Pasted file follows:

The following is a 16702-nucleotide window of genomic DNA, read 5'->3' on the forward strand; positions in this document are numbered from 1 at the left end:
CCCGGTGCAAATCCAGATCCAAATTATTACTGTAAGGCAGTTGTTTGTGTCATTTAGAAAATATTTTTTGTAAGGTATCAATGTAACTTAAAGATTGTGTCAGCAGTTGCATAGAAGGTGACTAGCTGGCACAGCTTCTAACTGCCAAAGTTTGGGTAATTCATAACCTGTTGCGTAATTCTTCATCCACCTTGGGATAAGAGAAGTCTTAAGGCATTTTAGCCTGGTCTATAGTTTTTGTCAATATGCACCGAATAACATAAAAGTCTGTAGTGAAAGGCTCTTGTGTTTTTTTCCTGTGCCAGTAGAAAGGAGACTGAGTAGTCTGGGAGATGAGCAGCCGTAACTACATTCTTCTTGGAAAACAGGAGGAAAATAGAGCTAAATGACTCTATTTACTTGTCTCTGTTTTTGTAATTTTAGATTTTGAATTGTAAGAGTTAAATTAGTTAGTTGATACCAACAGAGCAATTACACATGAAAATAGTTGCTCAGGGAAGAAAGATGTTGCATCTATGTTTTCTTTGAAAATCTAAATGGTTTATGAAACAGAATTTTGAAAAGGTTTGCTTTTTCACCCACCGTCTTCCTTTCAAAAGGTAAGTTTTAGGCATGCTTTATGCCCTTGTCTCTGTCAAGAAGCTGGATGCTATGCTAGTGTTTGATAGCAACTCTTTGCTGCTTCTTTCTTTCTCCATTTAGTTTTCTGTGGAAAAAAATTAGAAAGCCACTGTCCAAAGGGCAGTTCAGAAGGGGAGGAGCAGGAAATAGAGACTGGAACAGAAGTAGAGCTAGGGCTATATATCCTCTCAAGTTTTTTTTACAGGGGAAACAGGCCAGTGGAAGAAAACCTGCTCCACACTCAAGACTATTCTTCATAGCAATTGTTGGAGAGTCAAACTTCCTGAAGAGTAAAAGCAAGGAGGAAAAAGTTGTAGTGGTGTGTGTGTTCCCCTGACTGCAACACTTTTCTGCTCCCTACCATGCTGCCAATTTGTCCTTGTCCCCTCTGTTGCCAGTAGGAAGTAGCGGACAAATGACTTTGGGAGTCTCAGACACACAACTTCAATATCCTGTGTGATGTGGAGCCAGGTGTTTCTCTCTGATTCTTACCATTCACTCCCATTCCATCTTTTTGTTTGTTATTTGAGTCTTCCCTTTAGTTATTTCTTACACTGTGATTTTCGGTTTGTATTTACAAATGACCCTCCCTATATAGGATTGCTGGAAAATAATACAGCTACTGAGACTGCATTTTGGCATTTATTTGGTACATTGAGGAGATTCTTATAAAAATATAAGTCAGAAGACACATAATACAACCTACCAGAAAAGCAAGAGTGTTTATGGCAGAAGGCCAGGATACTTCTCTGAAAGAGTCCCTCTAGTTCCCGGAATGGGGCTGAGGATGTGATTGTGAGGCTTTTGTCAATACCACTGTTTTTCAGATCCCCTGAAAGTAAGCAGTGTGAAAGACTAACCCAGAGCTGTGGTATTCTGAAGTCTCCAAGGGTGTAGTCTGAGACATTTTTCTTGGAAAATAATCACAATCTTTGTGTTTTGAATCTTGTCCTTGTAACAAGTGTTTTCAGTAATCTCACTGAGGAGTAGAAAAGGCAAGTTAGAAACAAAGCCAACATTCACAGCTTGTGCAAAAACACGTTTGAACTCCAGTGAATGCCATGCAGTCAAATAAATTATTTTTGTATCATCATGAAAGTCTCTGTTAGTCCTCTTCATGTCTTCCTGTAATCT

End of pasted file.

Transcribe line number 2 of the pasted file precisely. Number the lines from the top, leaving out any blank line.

CCCGGTGCAAATCCAGATCCAAATTATTACTGTAAGGCAGTTGTTTGTGTCATTTAGAAAATATTTTTTGTAAGGTATCAATGTAACTTAAAGATTGTGTCAGCAGTTGCATAGAAGGTGACTAGCTGGCACAGCTTCTAACTGCCAAAGTTTGGGTAATTCATAACCTGTTGCGTAATTCTTCATCCACCTTGGGATAAGAGAAGTCTTAAGGCATTTTAGCCTGGTCTATAGTTTTTGTCAATATGCACCGAATAACATAAAAGTCTGTAGTGAAAGGCTCTTGTGTTTTTTTCCTGTGCCAGTAGAAAGGAGACTGAGTAGTCTGGGAGATGAGCAGCCGTAACTACATTCTTCTTGGAAAACAGGAGGAAAATAGAGCTAAATGACTCTATTTACTTGTCTCTGTTTTTGTAATTTTAGATTTTGAATTGTAAGAGTTAAATTAGTTAGTTGATACCAACAGAGCAATTACACATGAAAATAGTTGCTCAGGGAAGAAAGATGTTGCATCTATGTTTTCTTTGAAAATCTAAATGGTTTATGAAACAGAATTTTGAAAAGGTTTGCTTTTTCACCCACCGTCTTCCTTTCAAAAGGTAAGTTTTAGGCATGCTTTATGCCCTTGTCTCTGTCAAGAAGCTGGATGCTATGCTAGTGTTTGATAGCAACTCTTTGCTGCTTCTTTCTTTCTCCATTTAGTTTTCTGTGGAAAAAAATTAGAAAGCCACTGTCCAAAGGGCAGTTCAGAAGGGGAGGAGCAGGAAATAGAGACTGGAACAGAAGTAGAGCTAGGGCTATATATCCTCTCAAGTTTTTTTTACAGGGGAAACAGGCCAGTGGAAGAAAACCTGCTCCACACTCAAGACTATTCTTCATAGCAATTGTTGGAGAGTCAAACTTCCTGAAGAGTAAAAGCAAGGAGGAAAAAGTTGTAGTGGTGTGTGTGTTCCCCTGACTGCAACACTTTTCTGCTCCCTACCATGCTGCCAATTTGTCCTTGTCCCCTCTGTTGCCAGTAGGAAGTAGCGGACAAATGACTTTGGGAGTCTCAGACACACAACTTCAATATCCTGTGTGATGTGGAGCCAGGTGTTTCTCTCTGATTCTTACCATTCACTCCCATTCCATCTTTTTGTTTGTTATTTGAGTCTTCCCTTTAGTTATTTCTTACACTGTGATTTTCGGTTTGTATTTACAAATGACCCTCCCTATATAGGATTGCTGGAAAATAATACAGCTACTGAGACTGCATTTTGGCATTTATTTGGTACATTGAGGAGATTCTTATAAAAATATAAGTCAGAAGACACATAATACAACCTACCAGAAAAGCAAGAGTGTTTATGGCAGAAGGCCAGGATACTTCTCTGAAAGAGTCCCTCTAGTTCCCGGAATGGGGCTGAGGATGTGATTGTGAGGCTTTTGTCAATACCACTGTTTTTCAGATCCCCTGAAAGTAAGCAGTGTGAAAGACTAACCCAGAGCTGTGGTATTCTGAAGTCTCCAAGGGTGTAGTCTGAGACATTTTTCTTGGAAAATAATCACAATCTTTGTGTTTTGAATCTTGTCCTTGTAACAAGTGTTTTCAGTAATCTCACTGAGGAGTAGAAAAGGCAAGTTAGAAACAAAGCCAACATTCACAGCTTGTGCAAAAACACGTTTGAACTCCAGTGAATGCCATGCAGTCAAATAAATTATTTTTGTATCATCATGAAAGTCTCTGTTAGTCCTCTTCATGTCTTCCTGTAATCT